Updated: Nov 26, 2020
There is a magic to gratitude. By adding gratitude to a difficult situation it can shift and by adding gratitude to a wonderful experience it stays with us longer.
“Gratitude is the healthiest of all human emotions.”
– Zig Ziglar
As humans, we are prone to dwell on the negative but gratitude adds weight to positive situations. Having a gratitude practice does a couple of important things.
1. Looking for things in your life to be grateful for forces you to look for the good in difficult situations. Even if we are “faking” gratitude at first, we can begin to harvest it.
2. When we think about what we are grateful for, we will notice what arrives at us as a blessing and gift and what we are clinging on to and cannot do without. These are different situations and seeing where we are needing something shows us some of our weaknesses and places we may need healing. Remember, healing is to make whole.
Science tells us that gratitude helps us mentally by making our thoughts more positive, we feel more aware, and we are able to communicate. It helps us emotionally by increasing our mood and helps us feel more satisfied. Spiritually, gratitude builds stronger relationships and we have more empathy for ourselves and others. And, physically, with a gratitude practice we can increase our immune system, we have fewer aches and pain, we can lower our blood pressure, and we can have better sleep cycles.
In a study from 2008, Russell and Fosha found that "thanking others, thanking ourselves, Mother Nature or the Almighty – gratitude in any form can enlighten the mind and make us feel happier. It has a healing effect on us". Gratitude is medicine.
Think about this, the first step in feeling gratitude is to receive. This morning as I was taking the dog for a walk, there was one point where the sun was straight in front of me. It was this that prompted the idea that receiving came first. I closed my eyes and received the light and warmth the sun was offering. I let it all in. It was a magical experience that fed me down to my soul. I am so grateful for that moment. It made me feel important and blessed.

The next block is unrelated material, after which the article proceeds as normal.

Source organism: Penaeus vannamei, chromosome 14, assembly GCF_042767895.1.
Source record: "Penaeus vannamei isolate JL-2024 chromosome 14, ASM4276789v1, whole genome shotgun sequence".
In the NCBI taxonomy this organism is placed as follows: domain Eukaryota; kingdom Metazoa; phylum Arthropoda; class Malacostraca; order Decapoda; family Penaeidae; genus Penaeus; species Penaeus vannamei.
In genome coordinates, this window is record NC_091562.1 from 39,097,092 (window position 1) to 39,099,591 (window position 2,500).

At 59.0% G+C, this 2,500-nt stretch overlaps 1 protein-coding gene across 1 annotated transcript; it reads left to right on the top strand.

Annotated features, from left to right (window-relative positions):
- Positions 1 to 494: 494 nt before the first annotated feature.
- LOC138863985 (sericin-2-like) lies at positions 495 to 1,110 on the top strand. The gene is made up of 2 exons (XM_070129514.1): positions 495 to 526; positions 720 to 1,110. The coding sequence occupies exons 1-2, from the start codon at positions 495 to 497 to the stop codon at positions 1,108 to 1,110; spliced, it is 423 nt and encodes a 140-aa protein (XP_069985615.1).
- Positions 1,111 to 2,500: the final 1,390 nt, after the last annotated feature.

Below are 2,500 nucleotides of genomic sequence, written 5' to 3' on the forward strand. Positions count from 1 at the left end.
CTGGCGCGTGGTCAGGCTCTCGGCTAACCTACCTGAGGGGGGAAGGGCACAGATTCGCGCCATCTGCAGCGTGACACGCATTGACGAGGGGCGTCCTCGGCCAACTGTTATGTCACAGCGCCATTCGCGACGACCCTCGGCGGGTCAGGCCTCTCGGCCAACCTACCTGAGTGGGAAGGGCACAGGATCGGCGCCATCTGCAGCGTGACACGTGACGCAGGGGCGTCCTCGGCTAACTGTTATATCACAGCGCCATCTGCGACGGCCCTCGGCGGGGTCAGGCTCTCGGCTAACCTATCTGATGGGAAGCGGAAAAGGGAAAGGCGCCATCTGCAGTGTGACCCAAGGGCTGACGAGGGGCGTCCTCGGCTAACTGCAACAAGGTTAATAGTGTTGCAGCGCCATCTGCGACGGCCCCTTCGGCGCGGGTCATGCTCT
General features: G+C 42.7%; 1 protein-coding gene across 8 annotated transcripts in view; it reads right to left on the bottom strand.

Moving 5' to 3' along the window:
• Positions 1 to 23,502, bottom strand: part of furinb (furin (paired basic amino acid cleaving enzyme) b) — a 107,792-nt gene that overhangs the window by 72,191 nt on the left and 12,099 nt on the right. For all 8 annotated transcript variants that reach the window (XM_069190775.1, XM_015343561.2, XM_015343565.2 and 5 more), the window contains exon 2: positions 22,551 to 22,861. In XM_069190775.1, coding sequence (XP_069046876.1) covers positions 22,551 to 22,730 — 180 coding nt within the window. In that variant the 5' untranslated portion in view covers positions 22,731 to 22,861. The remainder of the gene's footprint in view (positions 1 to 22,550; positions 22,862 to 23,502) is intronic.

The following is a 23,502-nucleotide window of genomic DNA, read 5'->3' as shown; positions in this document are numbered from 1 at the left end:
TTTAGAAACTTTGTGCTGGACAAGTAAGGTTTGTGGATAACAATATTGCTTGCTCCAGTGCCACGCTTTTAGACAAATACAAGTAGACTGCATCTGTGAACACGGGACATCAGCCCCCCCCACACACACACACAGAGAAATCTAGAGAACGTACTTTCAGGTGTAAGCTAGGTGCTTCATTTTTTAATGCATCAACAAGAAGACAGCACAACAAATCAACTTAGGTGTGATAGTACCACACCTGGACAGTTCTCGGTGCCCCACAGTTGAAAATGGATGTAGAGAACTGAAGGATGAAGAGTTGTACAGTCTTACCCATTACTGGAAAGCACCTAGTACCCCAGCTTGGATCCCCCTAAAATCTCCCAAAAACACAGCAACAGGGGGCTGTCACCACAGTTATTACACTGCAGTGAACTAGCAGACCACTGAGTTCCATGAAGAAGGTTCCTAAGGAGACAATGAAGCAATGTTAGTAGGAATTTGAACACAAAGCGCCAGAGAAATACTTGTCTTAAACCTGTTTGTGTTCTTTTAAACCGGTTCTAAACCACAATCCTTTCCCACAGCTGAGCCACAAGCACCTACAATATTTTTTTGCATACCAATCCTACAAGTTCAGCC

According to gratefulness.org, expressing gratitude bolsters self-worth and self-esteem.
Gratitude helps people cope with stress and trauma. It can help build social bonds - strengthening existing relationships and nurturing new ones. Expressing gratitude tends to inhibit comparisons with others. Gratitude dissolves negative feelings: anger and jealousy melt in its embrace, fear and defensiveness shrink.
I challenge you to keep with a gratitude practice all year. I urge you to sit with gratitude and then listen with gratitude. Listening has been my greatest teacher. It is my gratitude practice that encourages me to step forward and proclaim that I am worthy to teach and share online. Some days it feels truer than other days but I am the only one with the power to make that decision. So, I encourage you in the same way; show up in your life, receive gifts of love, light, warmth, money, relationships, support, and all that this life offers.